I recently shot some footage with a GoPro, and realized after the fact the GoPro 'chapters' the footage around 4 GB, so I ended up with a number of 4 GB files, instead of one larger file. There are various reasons for this, but in the end, I really wanted one long file, so it would be easier to synchronize with footage from another camera and my audio recorder.
So I found this answer on StackOverflow, which had exactly the commands I needed:
ffmpeg -i 1.mp4 -c copy -bsf:v h264_mp4toannexb -f mpegts intermediate1.ts ffmpeg -i 2.mp4 -c copy -bsf:v h264_mp4toannexb -f mpegts intermediate2.ts ffmpeg -i 3.mp4 -c copy -bsf:v h264_mp4toannexb -f mpegts intermediate3.ts ffmpeg -i 4.mp4 -c copy -bsf:v h264_mp4toannexb -f mpegts intermediate4.ts ffmpeg -i "concat:intermediate1.ts|intermediate2.ts|intermediate3.ts|intermediate4.ts" -c copy -bsf:a aac_adtstoasc output.mp4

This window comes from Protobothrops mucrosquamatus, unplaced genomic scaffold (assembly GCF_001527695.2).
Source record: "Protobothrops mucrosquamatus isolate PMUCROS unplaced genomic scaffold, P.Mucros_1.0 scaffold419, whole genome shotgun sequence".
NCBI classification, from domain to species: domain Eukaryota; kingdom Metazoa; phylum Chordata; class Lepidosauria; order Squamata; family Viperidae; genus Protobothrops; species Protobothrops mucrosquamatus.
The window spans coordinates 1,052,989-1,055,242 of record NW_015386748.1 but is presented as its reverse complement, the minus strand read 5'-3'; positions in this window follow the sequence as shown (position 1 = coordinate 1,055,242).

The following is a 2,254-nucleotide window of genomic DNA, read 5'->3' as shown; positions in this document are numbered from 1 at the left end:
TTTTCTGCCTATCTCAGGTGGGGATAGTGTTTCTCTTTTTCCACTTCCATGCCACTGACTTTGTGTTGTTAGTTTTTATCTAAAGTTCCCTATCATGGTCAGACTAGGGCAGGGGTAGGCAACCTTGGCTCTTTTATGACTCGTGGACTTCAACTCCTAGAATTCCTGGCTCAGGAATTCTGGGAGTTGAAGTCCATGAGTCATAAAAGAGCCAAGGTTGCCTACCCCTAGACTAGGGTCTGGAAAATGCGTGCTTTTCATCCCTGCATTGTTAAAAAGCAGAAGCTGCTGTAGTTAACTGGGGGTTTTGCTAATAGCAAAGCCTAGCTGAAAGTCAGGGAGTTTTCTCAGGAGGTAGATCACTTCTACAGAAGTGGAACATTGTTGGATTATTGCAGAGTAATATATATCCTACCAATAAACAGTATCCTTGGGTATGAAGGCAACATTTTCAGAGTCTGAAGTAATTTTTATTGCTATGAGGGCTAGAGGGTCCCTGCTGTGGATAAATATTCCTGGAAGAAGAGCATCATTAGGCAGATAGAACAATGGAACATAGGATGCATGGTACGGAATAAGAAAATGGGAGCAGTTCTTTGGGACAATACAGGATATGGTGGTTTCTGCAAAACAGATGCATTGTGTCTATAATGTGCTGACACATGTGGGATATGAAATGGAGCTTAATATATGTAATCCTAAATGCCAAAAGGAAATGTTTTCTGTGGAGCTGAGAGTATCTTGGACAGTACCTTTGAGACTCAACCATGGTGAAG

Note: If you use the 'High Efficiency' (HEVC) encoder for your GoPro videos, change
hevc_mp4toannexbin the above commands.
This assumes I renamed my files from the GoPro to
1.mp4 and so on, and I'm in the same directory as those files. In the end, you should get a losslessly-joined MP4 file with the contents of all the video files from the sequence.
This is an annoying interim step for long-running footage from a GoPro—and I've noticed other action cams and dash cams seem to do the same thing.
And unfortunately, you can't just use
concat: to join the files together in a one-liner, you have to build the intermediate files first (thus you need triple the original footage's size on your disk to do this trick). You can delete the originals and intermediate files once you confirm the
output.mp4 file is correct.